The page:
The 2014 South African General Election - A Future Uncertain

Strategic Communications

April 22, 2014

As the post-Mandela “rainbow nation” prepares to take a further step along the road of pluralistic democracy, Tim Hughes and Max Gebhardt assess the issues at stake and the implications for foreign investors in Africa’s most developed economy.

South Africa holds its fourth democratic election on Wednesday 7th May 2014. There are few certainties in politics, but a fourth African National Congress (ANC) victory is a political certainty. Everything else about the election is less certain. The ruling party enters the election race dogged by controversy, racked by division and less confident than at any time since its unbanning in 1990. In certain respects, this suggests a normalisation of politics in South Africa, but also masks significant under-currents and shifts in the body politic, that portend even greater changes in future.

Some 25.3 million voters are registered out of a potential 31.4 million eligible to vote. Some 80 percent of new voters who registered in the final month before the campaign got started are under 30 years old. Fully 200 parties are registered with the Independent Electoral Commission, of which a record 33 will contest the May 2014 elections.

This election will be the first time that South Africa’s two million 18 and 19 year olds born after the lifting of apartheid, the so-called ‘born-frees’, will be able to vote. However, only 700,000 of these eligible voters have registered. This low registration figure is symptomatic of a broader disenchantment with, and disinterest in, party politics together with the policies and programmes offered. Whilst not yet numerically determinant, the votes of the born-frees will serve as a plebiscite on the performance of the ANC as the country’s ruling party over the past 20 years.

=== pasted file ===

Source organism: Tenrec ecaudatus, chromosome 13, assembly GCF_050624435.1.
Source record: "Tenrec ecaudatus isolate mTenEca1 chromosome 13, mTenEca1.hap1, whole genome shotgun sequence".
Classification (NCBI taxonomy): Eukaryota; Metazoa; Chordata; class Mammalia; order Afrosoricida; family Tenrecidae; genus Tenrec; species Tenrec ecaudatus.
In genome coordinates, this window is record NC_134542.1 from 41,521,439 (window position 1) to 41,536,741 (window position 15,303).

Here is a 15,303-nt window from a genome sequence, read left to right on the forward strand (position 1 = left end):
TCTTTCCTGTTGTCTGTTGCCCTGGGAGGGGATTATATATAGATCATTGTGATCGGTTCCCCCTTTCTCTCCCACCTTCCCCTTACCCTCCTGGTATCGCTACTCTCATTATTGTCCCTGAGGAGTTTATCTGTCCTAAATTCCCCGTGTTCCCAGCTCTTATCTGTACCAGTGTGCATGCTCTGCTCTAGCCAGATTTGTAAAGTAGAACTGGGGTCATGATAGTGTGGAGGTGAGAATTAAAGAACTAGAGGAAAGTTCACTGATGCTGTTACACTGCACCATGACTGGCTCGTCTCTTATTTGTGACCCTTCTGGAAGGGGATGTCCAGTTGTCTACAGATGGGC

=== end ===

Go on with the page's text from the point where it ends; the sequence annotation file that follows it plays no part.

The low youth voter registration will likely impact the prospects of the populist Economic Freedom Fighters (EFF), given that its appeal is largely to the black youth and urban unemployed. Up to 25 percent of the South African youth polled electronically chose the firebrand EFF head, Julius Malema, as their preferred national leader.


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About the Authors

Max Gebhardt

Managing Director, Head of Strategic Communications, South Africa

Tim Hughes

ReadDillon